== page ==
My research has greatly informed my teaching.  I have been able to use my fieldwork and archival research experiences in ways that help me teach critically the history of societies influenced by Islam.  The classes that benefited from my research were mainly upper-division and graduate as well as independent studies.  I have taught eleven undergraduate and four graduate courses on different themes in Africa, including, African Antiquity, Early Africa to 1750, Modern Africa, the Internal African Diaspora, History of Women and Gender in Islamic Africa, Slavery Systems in Africa, History of Racism in Africa, History of the Sahara, History of North Africa and the Middle East and History of Colonialism and Post-colonialism in North Africa.

I have served on thesis committees and supervised several honors and MA theses (see CV upon request).  My job as a teacher is to provide students with the conceptual tools needed to develop a basic framework for analysis of historical materials.  I strive to teach them how to think for themselves and to claim ownership for their ideas.  I teach them how to think critically and to formulate their own theses and arguments in their own words.  The real fruit of undergraduate education lies in the development of disciplined thought processes.  In a digital age, our students often feel overwhelmed by the untrammeled flow of information.  I show them how to gather that information and how to engage it critically.  I schedule a library session with our reference librarian for each class I teach.  My goal is to promote an effective learning environment, in and out of the classroom.

The topics I research and teach can at times be politically charged.  Therefore, when I teach controversial and sensitive issues, I try to frame the conversations in a way that gets at the historical complexity on which different ideas and views are expressed and respected.  For example, in the study of Europe and Africa in the colonial era, by focusing on the humanity of both the colonizer/master and the colonized/enslaved peoples, my students understand the fullness of the historical experience.  I convey to my students that nothing human is alien and nothing is too complicated for them to comprehend.  We are all part of humanity; we are primarily involved in human activities and only secondarily participants in different traditions, social status and particular historical and geographic contexts.  Hence, my courses give students an opportunity to take part in the dialogue about global issues and to develop an understanding of some of its stakes, in particular those concerning the politics of identity, language and human rights issues, as expressed, debated and applied in African cultures and the relation of these issues to Western thought.  Our contemporary cross-cultural reality demands a fresh perspective and a new starting point of analysis.  My perspective encourages students not only to think historically but also to use history as a problem-solving tool to explore the deep-rooted social troubles that confront African societies influenced by Islam and their relationship with the West.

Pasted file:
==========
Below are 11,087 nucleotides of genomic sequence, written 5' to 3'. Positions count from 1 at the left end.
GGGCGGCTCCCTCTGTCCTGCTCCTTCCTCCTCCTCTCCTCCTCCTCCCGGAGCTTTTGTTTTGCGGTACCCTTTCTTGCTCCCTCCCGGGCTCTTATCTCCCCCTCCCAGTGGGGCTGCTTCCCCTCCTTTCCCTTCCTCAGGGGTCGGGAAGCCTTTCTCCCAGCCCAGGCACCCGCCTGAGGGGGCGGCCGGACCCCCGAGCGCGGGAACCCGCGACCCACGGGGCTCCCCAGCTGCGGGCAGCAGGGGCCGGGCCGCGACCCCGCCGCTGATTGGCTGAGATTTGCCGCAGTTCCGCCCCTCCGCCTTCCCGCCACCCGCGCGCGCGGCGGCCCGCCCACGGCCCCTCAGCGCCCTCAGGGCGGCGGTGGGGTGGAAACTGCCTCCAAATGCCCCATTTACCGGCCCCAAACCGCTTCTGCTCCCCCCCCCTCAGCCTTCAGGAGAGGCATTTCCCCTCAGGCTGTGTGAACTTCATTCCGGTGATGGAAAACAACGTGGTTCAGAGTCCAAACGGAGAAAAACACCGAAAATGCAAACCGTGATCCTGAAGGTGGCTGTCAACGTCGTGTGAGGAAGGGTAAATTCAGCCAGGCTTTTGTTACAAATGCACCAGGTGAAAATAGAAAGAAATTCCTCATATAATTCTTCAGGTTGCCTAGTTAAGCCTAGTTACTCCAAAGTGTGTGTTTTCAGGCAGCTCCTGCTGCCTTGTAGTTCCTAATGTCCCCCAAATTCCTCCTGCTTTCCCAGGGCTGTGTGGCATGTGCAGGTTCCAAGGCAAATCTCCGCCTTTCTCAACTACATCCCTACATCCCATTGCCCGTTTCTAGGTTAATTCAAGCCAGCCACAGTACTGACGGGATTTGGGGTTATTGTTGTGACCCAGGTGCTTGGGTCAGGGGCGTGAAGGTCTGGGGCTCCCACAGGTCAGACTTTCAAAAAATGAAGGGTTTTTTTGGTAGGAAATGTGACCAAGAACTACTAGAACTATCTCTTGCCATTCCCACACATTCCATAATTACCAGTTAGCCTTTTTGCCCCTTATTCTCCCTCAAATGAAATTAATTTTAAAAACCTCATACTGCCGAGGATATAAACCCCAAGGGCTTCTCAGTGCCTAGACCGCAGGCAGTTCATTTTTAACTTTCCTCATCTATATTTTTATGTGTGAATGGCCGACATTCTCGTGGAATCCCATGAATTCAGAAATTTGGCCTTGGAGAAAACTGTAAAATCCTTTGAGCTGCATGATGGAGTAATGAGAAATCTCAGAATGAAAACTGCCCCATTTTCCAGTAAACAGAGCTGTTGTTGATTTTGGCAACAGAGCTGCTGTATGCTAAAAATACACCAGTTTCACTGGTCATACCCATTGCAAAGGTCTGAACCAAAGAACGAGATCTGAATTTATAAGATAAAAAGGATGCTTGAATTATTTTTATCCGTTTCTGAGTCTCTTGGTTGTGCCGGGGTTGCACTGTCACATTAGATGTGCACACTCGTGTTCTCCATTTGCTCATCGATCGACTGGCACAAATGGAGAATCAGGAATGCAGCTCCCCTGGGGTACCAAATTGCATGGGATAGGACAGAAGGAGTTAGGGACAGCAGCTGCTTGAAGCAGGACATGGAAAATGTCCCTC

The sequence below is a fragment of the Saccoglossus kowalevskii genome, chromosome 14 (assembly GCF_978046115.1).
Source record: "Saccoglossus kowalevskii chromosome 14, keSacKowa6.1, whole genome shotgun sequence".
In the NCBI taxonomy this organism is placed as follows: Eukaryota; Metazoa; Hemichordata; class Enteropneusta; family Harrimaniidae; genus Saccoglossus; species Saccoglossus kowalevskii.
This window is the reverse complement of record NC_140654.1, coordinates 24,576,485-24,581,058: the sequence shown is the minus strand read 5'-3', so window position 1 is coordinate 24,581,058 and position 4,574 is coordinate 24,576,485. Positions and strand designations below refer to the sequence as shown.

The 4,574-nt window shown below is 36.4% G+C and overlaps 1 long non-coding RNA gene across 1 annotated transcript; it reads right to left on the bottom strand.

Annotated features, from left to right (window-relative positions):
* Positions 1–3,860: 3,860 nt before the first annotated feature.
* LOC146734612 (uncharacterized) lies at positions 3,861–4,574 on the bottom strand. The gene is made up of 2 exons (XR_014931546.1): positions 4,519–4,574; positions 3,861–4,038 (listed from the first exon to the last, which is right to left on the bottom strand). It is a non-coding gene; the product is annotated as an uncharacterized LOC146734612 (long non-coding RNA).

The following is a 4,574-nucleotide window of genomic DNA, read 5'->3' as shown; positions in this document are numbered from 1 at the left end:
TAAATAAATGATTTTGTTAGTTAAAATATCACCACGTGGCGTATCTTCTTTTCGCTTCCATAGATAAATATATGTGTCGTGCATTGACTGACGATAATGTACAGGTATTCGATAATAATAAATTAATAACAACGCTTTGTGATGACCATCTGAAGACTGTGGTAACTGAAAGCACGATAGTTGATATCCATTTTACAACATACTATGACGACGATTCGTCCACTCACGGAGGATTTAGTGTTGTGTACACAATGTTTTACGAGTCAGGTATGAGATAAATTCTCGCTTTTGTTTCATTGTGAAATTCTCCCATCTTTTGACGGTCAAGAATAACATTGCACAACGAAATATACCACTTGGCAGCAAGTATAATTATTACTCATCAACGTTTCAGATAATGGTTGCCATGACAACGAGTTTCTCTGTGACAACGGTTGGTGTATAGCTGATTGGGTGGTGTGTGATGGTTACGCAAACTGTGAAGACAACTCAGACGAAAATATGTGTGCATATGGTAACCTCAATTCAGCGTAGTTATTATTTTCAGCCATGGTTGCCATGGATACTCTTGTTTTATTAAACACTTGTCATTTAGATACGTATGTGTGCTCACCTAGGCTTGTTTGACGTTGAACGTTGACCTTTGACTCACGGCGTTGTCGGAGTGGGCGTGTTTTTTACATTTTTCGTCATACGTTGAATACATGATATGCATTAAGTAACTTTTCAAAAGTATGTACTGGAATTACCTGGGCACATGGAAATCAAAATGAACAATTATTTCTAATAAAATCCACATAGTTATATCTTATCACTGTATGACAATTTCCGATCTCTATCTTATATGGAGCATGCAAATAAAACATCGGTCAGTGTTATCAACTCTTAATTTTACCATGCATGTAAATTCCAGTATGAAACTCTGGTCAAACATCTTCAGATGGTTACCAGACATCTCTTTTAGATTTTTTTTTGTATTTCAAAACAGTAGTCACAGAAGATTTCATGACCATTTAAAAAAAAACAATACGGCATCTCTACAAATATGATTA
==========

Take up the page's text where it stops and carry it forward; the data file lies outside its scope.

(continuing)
I engage students with specific research projects in order to stimulate their interest and to enhance their understanding of Africa and Islamic societies.  I bring complex social issues into the classroom and in a way that is accessible to undergraduate students with little knowledge of Africa or Islam.  The classroom is a learning opportunity for the teacher as well, and every class is a work in progress.  Given today’s advanced technology, online learning has become a viable option for many students.  I designed an online class on History of Gender and Sexuality in Islamic Africa.  This course was not only effective but also helped me rethink the way I teach in the classroom to enhance learner-centered environments regardless of the channel of delivery.

Fields of Interest:

  • African History
  • Slavery Systems in Africa
  • Race/Ethnicity and Racism
  • Gender and Women in Islamic Africa
  • Colonialism and Post-colonialism in North Africa & the Middle East
  • History of Islam

Syllabus Examples:




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